A Revised Strategy


Since releasing its comprehensive company tax study in 2001, the European Commission has focused its energies in the direct tax area on removing the obstacles that hinder the creation of a true internal market. (The full text of the company tax study is available at /taxbasehttp://ec.europa.eu/taxation_customs/resources/documents/company_tax_study_en.pdf.) This strategy involves short-term and medium-term objectives.

In terms of short-term objectives, the commission released in December two specific communications, one on cross-border loss relief for companies and groups (COM/2006/824) and one on exit taxes (COM/2006/825), along with the broad communication on coordination. The cross-border loss relief measure encourages member states to explore ways to allow companies to offset losses incurred in one member state against profits earned in another member state. At present, only a handful of member states allow cross-border loss offsetting and a few member states do not even allow domestic loss offsetting.

A chief reason for the loss-offset communication is to help member states coordinate their policies in reaction to the ECJ's decision in Marks & Spencer (Case C-446/03), which dealt with cross-border loss relief between companies. The ECJ found that the U.K.'s law that did not allow a U.K. parent to set off the losses of its foreign EU subsidiaries against the U.K. parent's profits infringed the freedom of establishment. Without its guidance, the commission fears that the member states will take an uncoordinated approach to providing cross-border loss offsetting so that the ultimate outcome would be worse than the current situation.

The communication on exit taxes addresses issues raised in de Lasteyrie (Case C-9/02). In that case, the ECJ held that the French tax on the unrealized income of an individual who moved outside of France created an impermissible obstacle to the freedom of establishment. The commission's goal is to coordinate the exit taxes in member states to avoid cases of double taxation and double nontaxation. Coordination is important as the de Lasteyrie decision may also have direct implications for exit taxes levied on companies.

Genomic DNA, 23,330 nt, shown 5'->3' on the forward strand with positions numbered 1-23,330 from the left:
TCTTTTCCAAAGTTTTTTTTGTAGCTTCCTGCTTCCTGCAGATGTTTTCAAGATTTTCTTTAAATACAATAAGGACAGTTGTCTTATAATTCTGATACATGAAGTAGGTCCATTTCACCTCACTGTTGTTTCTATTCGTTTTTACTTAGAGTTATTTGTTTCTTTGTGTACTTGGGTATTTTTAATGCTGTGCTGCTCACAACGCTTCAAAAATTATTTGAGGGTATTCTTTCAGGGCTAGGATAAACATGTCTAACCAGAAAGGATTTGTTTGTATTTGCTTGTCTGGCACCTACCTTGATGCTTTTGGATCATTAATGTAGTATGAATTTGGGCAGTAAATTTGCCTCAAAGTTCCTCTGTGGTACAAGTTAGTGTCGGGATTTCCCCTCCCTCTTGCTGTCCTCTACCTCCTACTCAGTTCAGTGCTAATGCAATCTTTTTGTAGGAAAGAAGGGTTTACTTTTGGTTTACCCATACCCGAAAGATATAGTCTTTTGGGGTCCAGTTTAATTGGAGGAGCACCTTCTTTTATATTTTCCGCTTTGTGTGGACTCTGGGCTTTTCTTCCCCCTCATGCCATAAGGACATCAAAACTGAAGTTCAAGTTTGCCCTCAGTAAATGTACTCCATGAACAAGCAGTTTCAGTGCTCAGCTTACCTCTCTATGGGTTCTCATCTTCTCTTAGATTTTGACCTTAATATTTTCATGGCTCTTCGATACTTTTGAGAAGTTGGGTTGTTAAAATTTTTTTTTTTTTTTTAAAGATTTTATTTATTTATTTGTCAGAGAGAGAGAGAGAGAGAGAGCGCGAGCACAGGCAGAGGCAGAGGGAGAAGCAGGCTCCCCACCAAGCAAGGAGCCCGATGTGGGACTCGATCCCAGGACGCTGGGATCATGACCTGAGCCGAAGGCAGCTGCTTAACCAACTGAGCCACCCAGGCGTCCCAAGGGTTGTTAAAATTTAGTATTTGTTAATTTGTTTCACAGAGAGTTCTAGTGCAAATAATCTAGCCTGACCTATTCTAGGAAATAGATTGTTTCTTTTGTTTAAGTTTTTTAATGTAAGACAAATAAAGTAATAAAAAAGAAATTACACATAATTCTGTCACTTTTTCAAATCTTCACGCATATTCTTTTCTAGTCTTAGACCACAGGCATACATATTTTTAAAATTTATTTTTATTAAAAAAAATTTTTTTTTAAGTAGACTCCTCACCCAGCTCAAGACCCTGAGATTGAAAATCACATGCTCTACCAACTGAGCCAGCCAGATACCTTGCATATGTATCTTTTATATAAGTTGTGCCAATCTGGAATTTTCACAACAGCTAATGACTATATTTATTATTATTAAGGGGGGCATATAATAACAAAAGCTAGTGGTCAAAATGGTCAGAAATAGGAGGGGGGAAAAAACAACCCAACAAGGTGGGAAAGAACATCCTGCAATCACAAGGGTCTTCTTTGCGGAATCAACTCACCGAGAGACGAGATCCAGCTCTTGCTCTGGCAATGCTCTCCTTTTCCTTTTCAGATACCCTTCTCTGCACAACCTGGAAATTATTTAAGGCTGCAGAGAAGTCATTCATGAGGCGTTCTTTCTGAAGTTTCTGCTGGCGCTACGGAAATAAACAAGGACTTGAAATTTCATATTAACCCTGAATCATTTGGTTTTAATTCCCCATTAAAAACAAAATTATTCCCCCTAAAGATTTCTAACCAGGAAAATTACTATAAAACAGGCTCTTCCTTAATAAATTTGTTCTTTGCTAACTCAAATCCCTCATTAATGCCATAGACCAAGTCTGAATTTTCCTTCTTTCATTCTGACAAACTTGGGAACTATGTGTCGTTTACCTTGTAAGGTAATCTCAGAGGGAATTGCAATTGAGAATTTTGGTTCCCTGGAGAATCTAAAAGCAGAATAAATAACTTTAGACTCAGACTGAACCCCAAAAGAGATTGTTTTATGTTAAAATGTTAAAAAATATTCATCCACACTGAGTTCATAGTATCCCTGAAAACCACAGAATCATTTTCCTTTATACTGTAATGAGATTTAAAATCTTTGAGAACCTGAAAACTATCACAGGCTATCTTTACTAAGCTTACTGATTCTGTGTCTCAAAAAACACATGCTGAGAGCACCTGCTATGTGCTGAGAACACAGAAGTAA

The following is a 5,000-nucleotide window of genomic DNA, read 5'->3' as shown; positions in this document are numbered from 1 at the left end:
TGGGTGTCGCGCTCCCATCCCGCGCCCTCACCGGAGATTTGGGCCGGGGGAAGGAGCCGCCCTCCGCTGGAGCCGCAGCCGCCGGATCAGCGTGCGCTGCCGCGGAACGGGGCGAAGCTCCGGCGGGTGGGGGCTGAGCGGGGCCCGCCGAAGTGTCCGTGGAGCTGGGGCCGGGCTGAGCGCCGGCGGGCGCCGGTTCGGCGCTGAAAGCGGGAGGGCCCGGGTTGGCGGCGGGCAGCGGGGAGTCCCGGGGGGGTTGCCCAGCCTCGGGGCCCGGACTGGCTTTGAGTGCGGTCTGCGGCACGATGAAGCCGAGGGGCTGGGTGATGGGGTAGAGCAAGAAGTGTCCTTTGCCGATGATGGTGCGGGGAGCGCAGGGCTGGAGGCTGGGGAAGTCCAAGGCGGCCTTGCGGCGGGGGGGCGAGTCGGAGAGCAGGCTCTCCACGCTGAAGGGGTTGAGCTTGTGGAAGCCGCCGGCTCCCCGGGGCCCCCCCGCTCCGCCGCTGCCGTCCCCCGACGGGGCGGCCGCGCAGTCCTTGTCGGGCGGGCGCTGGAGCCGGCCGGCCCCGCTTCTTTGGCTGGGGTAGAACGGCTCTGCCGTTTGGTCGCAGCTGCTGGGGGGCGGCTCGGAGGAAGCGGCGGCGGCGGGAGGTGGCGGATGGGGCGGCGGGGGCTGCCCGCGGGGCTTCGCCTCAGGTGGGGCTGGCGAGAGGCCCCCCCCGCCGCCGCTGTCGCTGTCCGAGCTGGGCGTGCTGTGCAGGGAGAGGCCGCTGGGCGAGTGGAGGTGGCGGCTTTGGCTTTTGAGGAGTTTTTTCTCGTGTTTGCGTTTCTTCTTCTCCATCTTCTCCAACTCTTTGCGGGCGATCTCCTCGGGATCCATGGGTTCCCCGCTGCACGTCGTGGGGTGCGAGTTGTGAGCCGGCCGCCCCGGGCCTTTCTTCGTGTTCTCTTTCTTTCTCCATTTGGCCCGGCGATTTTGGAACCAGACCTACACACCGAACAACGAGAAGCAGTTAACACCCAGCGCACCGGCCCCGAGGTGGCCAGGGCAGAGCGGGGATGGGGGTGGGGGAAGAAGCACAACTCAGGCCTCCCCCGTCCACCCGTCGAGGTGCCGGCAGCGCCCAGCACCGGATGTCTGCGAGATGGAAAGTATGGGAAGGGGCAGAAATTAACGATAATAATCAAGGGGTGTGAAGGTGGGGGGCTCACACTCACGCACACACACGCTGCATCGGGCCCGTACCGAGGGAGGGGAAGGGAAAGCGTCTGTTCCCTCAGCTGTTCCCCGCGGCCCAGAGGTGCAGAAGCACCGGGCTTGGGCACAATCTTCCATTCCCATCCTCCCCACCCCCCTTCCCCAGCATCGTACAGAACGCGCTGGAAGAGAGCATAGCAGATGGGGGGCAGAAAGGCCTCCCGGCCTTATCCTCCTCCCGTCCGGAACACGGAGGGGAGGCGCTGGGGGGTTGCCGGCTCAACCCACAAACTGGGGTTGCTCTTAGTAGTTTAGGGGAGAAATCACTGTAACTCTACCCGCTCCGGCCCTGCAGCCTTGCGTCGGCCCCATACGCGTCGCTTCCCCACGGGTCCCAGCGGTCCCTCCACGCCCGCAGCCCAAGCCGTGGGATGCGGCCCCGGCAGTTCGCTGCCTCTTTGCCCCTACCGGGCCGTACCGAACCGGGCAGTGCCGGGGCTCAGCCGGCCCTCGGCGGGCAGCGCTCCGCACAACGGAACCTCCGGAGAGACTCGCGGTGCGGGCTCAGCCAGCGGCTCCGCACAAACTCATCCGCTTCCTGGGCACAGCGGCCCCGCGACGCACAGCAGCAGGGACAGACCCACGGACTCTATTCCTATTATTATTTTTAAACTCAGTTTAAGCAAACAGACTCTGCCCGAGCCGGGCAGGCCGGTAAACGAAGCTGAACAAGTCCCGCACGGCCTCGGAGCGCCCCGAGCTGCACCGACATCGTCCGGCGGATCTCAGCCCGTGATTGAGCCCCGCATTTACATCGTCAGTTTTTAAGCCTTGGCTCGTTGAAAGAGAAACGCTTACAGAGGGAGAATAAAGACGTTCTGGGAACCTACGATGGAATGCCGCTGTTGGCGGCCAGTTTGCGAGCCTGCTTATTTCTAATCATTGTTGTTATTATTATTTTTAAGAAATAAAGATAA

These communications establish short-term measures that member states can take to eliminate some of the tax obstacles in the internal market. The commission's top priority, however, is creating a common consolidated corporate tax base (CCCTB), which it sees as a comprehensive way to eliminate most remaining tax obstacles in the EU. The commission has been working toward this goal for years, beginning with its company tax study in 2001 and continuing since 2004 through the CCCTB working group and subgroups. These study groups involve representatives from all the member states and, when conducted in extended format, academic and business representatives.

The commission has great ambitions for this project. It intends to present a comprehensive legislative proposal for a common consolidated corporate tax base in 2008 and, perhaps, to see it implemented two years later.

Broadly speaking, the CCCTB will allow companies to apply one set of rules for calculating their profits within the 27 EU member states. The CCCTB will be optional for EU companies. However, if they adopt the CCCTB, they will benefit from having a single tax base covering all of their EU operations. Companies that do not adopt the CCCTB will continue to operate with the national tax systems in the member states. Member states will be required to make the CCCTB available to their companies that wish to use it and will have a choice as to whether to continue with their existing tax system in parallel with the new system.

To allow the member states to set their own tax rates, the commission will devise a mechanism to distribute the EU tax base. These mechanisms include using a formula based on macroeconomic factors, such as national product, and the traditional formulary apportionment method based on firm-specific activity. The commission has released two working papers discussing various options for distributing the EU tax base.


ECJ Pressure


The commission has not taken all of these steps voluntarily. The European Union has seen a dramatic increase in taxpayer litigation in national courts and at the European Court of Justice involving situations in which a member state's national tax system violates the EC Treaty. Although EU businesses have not achieved perfect success in these cases, the overriding outcome from the ECJ's decisions in the direct tax area has been to strike down tax measures that inhibit cross-border investment and potentially lead to double taxation. Many have therefore concluded that the ECJ, not the commission, is now the driving force in determining EU company tax policy. Chart 1 shows the dramatic increase in cases involving direct taxation at the ECJ since 1992.

Table 1 lists some relevant cases in recent years dealing with direct taxation.

                Table 1. Selected ECJ Direct Tax Cases

 Year      Case            Name                     Issue


 1986    C-270/83